The resources both in terms of food commodities, potable water, and medicine are there and can be multiplied many times over. Dr Norman Borlaug's work proves that. All it takes is the will to create and distribute them. Unfortunately, the world concerns itself with delusionalisms such as the ''war on terror'' and the quest to ''save'' or in Ann Coulter's words ''purify'' 'infidels'. We need to redirect our efforts from those stupidities into the type of constructivism that will multiply those resources and make them available world wide.

    Yes, it can be done.

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  42. Slightly off topic ...


    perhaps my all time favorite album:

    http://www.youtube.com/watch?v=P2MgU7PNHgw&feature=related

    ----------


    "Cup of Wonder'' ~

    http://www.youtube.com/watch?v=Vs-ZiRs_isM

    note the lyrics:

    '' ... pass the plate to all who hunger.
    Pass the wit of ancient wisdom, pass the cup of crimson wonder.''


    Most of the songs in this great album deal with abundant living and sharing especially during Beltane.

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  43. The chapter on the potato is proving very interesting. I was surprised it was so late, 19th century, that the potato took root in Europe after three centuries of being treated as a novelty item. The story about Drake and Ralegh was a good one. I'm tented to dig up this book on potatoes that Mann referred to. Can't remember if this is the one,

    http://books.google.com/books/about/The_history_and_social_influence_of_the.html?id=EV4YE_0RsywC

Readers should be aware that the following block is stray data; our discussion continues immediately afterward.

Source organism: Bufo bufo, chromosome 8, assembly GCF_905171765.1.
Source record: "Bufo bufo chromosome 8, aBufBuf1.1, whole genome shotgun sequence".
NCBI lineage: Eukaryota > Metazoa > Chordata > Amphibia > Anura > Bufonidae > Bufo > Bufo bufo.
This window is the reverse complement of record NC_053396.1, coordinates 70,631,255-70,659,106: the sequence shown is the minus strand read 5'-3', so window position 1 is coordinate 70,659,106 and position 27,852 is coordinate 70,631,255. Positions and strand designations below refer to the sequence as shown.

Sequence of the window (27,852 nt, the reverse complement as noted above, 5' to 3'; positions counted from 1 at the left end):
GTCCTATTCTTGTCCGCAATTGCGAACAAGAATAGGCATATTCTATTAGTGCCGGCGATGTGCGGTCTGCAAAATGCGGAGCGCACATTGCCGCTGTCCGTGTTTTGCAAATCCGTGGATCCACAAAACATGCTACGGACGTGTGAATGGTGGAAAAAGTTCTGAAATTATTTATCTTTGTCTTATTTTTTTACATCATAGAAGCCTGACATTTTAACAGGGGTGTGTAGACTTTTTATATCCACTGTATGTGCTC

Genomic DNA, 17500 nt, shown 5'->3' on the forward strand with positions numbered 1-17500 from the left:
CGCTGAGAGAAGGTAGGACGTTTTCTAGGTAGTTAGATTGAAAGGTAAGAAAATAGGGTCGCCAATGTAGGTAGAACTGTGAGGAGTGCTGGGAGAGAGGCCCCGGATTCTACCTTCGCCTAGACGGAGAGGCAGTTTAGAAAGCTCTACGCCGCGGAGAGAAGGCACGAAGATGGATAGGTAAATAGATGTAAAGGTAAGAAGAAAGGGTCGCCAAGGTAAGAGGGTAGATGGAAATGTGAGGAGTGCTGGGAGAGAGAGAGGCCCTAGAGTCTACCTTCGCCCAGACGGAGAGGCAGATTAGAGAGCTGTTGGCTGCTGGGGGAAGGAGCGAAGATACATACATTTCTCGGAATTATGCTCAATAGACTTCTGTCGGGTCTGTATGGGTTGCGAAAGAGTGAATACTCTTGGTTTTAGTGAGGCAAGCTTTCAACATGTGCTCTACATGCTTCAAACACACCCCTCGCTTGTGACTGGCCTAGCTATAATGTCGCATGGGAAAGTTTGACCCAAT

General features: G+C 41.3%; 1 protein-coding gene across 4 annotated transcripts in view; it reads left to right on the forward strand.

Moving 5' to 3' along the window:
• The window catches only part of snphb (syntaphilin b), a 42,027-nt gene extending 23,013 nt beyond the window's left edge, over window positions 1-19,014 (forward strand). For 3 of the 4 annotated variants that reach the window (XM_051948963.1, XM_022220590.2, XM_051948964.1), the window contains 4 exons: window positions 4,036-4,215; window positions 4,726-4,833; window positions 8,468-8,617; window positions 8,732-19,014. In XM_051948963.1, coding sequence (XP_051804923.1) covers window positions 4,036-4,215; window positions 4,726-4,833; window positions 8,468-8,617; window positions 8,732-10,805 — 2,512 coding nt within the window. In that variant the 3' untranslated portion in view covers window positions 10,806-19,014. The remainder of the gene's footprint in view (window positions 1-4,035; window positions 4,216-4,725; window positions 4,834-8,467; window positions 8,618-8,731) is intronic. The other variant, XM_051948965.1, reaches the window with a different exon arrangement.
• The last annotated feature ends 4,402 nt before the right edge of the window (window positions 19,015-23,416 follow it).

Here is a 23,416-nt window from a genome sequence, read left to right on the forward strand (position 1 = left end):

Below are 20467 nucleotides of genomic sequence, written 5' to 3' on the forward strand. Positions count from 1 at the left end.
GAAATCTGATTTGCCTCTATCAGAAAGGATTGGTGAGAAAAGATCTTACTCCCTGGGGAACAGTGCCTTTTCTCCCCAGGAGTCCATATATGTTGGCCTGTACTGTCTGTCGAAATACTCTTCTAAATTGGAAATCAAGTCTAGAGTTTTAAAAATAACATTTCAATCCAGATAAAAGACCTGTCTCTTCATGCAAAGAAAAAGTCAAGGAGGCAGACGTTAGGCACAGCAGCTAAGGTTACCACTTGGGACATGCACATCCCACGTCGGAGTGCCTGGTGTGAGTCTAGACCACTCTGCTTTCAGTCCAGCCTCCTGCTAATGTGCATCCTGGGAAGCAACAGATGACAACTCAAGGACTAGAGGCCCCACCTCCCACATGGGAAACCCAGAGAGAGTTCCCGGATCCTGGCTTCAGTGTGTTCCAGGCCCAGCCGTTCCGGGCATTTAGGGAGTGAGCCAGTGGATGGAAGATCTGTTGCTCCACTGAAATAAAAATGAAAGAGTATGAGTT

At over 700 pages, probably more about the spud than I care to know.

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  44. Drake was a very interesting character. A hero to Britain and a pirate to Spain. While he did impose depredations wherever he went, to his credit he helped promote the potato which helped feed a lot of people. Strange how he was regarded in Germany as introducing it to Europeans. Prior to reading the book, I had not heard of the "Potato War" of 1789. Thought Europe was mired in Napoleonic conflicts all that time.

    The term ''"potatoes fueled the rise of the West'' seemed like an oversimplification. Advancements in military power and the maritime industry were more likely the reason for that rise. But that's a different tale for a different day.

    Photo on p 206 which showed the wide variety of potatoes was quite interesting. The variety is just amazing.

    I liked the note Mann gave about Adam Smith praising the Irish as healthy and strong due to their consumption of potatoes [p 210]. Indeed, it is a very healthy food staple.

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  45. Here's an interesting table showing when potatoes were first introduced in each European country,

    http://www.potato2008.org/en/world/europe.html

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  46. In the West Indies we have other varieties of tubers and one is called yautía (yow-TEE-ah):

    http://www.hort.purdue.edu/newcrop/1492/figs/tannia-fig31.gif

    https://encrypted-tbn3.google.com/images?q=tbn:ANd9GcSCqjM8pOSwBmp5RLZLlr3gm5fJQJTntoWw4rfsqINw8WmOBGZ9aw

    http://karmafreecooking.files.wordpress.com/2009/12/yautiatuber.jpg

    https://encrypted-tbn2.google.com/images?q=tbn:ANd9GcRnzYK9AZutX0QWRaF3EqaK3U9noqnsLg296NyBM1uOloFv1_cE


    They may not look entirely appetizing to most folks from North America. But trust me, they are! When they are mashed and used in a meat pie, the flavor and smell is beyond all description. Sometimes they are cooked as fritters and served with mojo sauce (minced cilantro, garlic, onions, with salt, olive oil, vinegar) or as alcapurrias: